Sanchez has to leave game during GCL loss

It turns out that Brandon Laird’s injury may not be as bad as originally thought. He will be at the Double-A Eastern League All Star Game tomorrow. Meanwhile, word on the street according to a few emailers is that Slade Heathcott is dealing with some biceps tendinitis. No big deal, Nick Swisher had a similar issue earlier this season, CC Sabathia last season. They’re just going to take is easy with him, as always.

Finally, Adam Warren has been promoted up to Trenton. Kinda surprised it took this long, to be honest.

Both Triple-A Scranton and Double-A Trenton are off until Thursday for their respective All Star breaks. High-A Tampa and Low-A Charleston both had scheduled off days while Short Season Staten Island had their game canceled due to rain.

Rookie GCL Yanks (3-0 loss to GCL Braves)
Kelvin Duran, RF & Anderson Felix, 2B: both 0 for 3, 1 BB – Duran K’ed … Felix got caught stealing
Gary Sanchez, C: 0 for 3, 1 K, 1 E (missed catch) – he left the game after running out a ground ball in the top of the 6th … not sure what that’s about, hopefully it’s nothing serious
Kyle Perkins, C: 0 for 1
Reymond Nunez, 1B & Cito Culver, SS: both 1 for 4, 1 K – Culver committed a fielding error
Henry Pena, LF: 1 for 3
Tyler Austin, DH: 0 for 2, 1 K, 1 HBP – 13th rounder has some big time power, might not cut it as a catcher long-term, though
Fu-Lin Kuo, 3B & Judd Golsan, CF: all 0 for 3 – Golsan threw a runner out at second, K’ed twice & committed a fielding error
Matt Richardson: 5 IP, 4 H, 3 R, 1 ER, 2 BB, 2 K, 1 Balk, 11-1 GB/FB – picked a runner off first … love those grounders
Conor Mullee: 2 IP, 3 H, 0 R, 0 ER, 0 BB, 0 K, 2-0 GB/FB
Trevor Johnson: 1 IP, 0 H, 0 R, 0 ER, 2 BB, 1 K, 0-2 GB/FB

2010 All Star Game Thread

It's a good day for a smile. (AP Photo/Kathy Willens)

It’s time once again for the Midsummer Classic, the game’s most important exhibition of stars. The AL should win it for home field advantage and win it for George. He was the biggest star of all.

Coverage starts at 8 p.m. on Fox, and Major League Baseball will offer a moment of silence in honor of the Boss prior to the start of the game. Here are Charlie Manuel’s and Joe Girardi‘s lineups:

National League
Hanley Ramirez, SS
Martin Prado, 2B
Albert Pujols, 1B
Ryan Howard, DH
David Wright, 3B
Ryan Braun, LF
Andre Ethier, CF
Corey Hart, RF
Yadier Molina, C

Ubaldo Jimenez, SP

American League
Ichiro, RF
Derek Jeter, SS
Miguel Cabrera, 1B
Josh Hamilton, CF
Vladimir Guerrero, DH
Evan Longoria, 3B
Joe Mauer, C
Robbie Cano, 2B
Carl Crawford, LF

David Price, SP

Major League Baseball remembers the Boss

Just a few days after George Steinbrenner celebrated his 80th birthday, I pondered Cooperstown for the Boss. Despite his temper and problems with baseball’s top authorities, George has been one of the most influential and revolutionary owners in professional sports. He turned a $10-million investment in 1973 into something worth over $1 billion in 2010, and he of course made enemies along the way.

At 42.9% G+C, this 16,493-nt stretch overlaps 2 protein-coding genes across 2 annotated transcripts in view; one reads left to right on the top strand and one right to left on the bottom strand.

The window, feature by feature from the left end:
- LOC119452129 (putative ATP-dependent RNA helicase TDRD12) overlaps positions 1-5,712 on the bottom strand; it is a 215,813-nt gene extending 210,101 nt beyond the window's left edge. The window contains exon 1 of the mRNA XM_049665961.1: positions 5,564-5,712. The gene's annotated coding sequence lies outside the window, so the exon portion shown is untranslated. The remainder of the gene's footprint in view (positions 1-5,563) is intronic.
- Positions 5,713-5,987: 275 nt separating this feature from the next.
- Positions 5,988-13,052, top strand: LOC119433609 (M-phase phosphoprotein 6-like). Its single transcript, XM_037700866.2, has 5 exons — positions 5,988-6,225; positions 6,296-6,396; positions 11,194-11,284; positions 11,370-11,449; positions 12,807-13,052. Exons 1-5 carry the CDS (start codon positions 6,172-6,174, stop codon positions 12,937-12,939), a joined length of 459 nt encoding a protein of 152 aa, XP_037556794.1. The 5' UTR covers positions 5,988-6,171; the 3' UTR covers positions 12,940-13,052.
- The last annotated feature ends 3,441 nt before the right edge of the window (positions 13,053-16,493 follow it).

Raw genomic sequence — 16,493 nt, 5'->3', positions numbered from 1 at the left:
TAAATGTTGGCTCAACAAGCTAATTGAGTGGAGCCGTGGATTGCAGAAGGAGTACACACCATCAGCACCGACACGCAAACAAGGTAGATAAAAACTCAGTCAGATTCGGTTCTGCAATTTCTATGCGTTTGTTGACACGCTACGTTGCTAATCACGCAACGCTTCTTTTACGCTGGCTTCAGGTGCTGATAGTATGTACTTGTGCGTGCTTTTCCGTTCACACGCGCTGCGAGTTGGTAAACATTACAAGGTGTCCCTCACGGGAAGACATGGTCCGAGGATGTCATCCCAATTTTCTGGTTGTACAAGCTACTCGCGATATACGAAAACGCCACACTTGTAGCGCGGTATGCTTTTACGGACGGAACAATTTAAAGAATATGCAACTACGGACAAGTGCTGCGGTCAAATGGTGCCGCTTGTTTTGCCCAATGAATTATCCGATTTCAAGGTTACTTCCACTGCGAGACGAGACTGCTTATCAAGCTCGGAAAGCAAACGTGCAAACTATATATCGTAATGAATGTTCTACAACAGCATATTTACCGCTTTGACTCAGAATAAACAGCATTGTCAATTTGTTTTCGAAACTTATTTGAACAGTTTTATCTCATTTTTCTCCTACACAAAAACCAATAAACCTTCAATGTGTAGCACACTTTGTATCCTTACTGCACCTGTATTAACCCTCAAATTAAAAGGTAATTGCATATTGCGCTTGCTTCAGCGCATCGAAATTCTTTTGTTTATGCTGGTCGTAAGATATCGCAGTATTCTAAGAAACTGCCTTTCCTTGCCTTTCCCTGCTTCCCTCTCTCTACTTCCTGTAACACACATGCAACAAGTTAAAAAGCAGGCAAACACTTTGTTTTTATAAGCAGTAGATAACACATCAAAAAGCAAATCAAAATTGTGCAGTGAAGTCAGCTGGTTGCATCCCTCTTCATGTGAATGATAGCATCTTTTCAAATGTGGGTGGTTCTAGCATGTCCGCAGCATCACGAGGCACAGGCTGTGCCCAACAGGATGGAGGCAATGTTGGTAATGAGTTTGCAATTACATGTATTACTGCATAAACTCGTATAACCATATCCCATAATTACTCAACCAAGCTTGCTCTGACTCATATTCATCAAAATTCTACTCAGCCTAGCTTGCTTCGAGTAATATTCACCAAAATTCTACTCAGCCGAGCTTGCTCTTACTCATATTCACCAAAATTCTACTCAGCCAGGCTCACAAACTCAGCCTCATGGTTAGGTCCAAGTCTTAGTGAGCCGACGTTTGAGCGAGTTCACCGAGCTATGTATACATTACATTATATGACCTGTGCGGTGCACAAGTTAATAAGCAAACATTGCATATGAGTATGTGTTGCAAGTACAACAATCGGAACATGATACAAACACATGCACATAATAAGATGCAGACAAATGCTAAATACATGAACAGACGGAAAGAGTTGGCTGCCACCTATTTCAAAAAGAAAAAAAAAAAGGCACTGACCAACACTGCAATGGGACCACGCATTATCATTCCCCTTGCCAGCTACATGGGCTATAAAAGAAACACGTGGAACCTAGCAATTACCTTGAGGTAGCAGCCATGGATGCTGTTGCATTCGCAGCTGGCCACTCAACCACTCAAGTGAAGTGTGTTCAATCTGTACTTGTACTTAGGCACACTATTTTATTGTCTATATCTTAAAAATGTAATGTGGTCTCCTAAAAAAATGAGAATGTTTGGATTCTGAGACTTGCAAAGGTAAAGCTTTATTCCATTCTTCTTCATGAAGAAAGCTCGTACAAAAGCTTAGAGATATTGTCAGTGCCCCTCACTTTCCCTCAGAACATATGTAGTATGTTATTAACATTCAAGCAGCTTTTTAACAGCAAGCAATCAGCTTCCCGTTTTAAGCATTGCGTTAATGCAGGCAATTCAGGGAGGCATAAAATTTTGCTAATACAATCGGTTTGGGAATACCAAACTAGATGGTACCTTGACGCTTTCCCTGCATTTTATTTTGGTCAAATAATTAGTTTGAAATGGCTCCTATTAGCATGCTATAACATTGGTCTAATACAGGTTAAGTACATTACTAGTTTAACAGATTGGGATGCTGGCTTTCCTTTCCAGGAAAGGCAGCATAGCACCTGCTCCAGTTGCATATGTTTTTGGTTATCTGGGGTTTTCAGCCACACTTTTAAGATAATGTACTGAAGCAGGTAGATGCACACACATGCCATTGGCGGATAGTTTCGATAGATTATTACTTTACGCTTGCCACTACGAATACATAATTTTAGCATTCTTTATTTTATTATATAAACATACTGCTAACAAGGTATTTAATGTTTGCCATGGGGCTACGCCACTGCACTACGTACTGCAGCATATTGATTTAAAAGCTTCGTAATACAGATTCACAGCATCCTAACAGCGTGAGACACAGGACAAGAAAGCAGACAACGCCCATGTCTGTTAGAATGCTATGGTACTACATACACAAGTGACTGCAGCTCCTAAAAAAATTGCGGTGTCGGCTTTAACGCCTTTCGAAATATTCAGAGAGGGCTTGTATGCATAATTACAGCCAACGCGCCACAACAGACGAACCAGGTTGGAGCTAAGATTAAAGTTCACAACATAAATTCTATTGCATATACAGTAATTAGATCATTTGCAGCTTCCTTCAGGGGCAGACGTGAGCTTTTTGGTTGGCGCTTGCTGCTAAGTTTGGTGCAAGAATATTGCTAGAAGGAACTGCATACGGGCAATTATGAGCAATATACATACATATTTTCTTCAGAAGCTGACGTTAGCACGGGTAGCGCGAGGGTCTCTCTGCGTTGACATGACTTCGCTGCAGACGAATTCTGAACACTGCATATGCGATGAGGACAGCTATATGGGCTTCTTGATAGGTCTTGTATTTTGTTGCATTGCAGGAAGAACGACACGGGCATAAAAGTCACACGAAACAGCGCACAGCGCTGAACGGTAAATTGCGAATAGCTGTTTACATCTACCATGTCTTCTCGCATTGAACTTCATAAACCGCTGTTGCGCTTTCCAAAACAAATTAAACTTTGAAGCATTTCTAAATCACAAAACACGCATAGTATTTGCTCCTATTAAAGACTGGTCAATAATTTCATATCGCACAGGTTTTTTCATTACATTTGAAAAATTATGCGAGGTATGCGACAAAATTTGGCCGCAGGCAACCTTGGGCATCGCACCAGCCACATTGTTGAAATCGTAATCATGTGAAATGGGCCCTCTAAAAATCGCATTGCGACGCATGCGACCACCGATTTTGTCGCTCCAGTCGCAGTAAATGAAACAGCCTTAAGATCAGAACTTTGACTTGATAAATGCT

But while baseball history is littered with the names of those fired by Steinbrenner, the Boss had another side that didn’t make headlines. His charitable contributions were immense, and employees past and present say George, even at his worst, was always loyal to those loyal to him and the Yankees organization. He wasn’t all bad; he wasn’t all good; he just was.

For the Yankees, today is a day of mourning. George had been the face of the organization for 37 years, and during that time, the 29 other baseball teams had changed hands 100 times. Yet, the Steinbrenners endured. In George’s first year as owner of the Yankees, there were just 24 Major League teams. Today, they are 30, and the Yankees, winners of seven World Series trophies on his watch, rule the roost, and even as Yankee fans can forget how George’s meddling mired the franchise in 1980s mediocrity, those around baseball remembered the man today.

“This is a very sad day for me and Carmen and all of baseball,” Yogi Berra, who had a 15-year feud with Steinbrenner, said. “My sympathies go out to the Steinbrenner family. George was The Boss, make no mistake. He built the Yankees into champions and that’s something nobody can ever deny. He was a very generous, caring, passionate man. George and I had our differences, but who didn’t? We became great friends over the last decade and I will miss him very much.”

Bud Selig, who banded together with other owners in frequent attempts to rein in Steinbrenner’s spending, spoke: “I have known George ever since he entered the game in 1972. He was my dear friend for nearly four decades. Although we would have disagreements over the years, they never interfered with our friendship and commitment to each other. Our friendship was built on loyalty and trust and it never wavered. We were allies and friends in the truest sense of the words.”

Don Zimmer, another baseball figure who had a falling-out with Steinbrenner, wanted to remember the good times. “I would prefer to remember him just as he was the first time I met him. I was managing the Red Sox and sitting in the dugout several hours before a game at Yankee Stadium. He was on the mound in a white shirt pitching batting practice to his son. A father throwing to his son,” the Rays’ adviser said. “His impact on the game is impossible to measure. If you were a Yankee fan there was no better owner because he would do anything at any cost to put the best team on the field.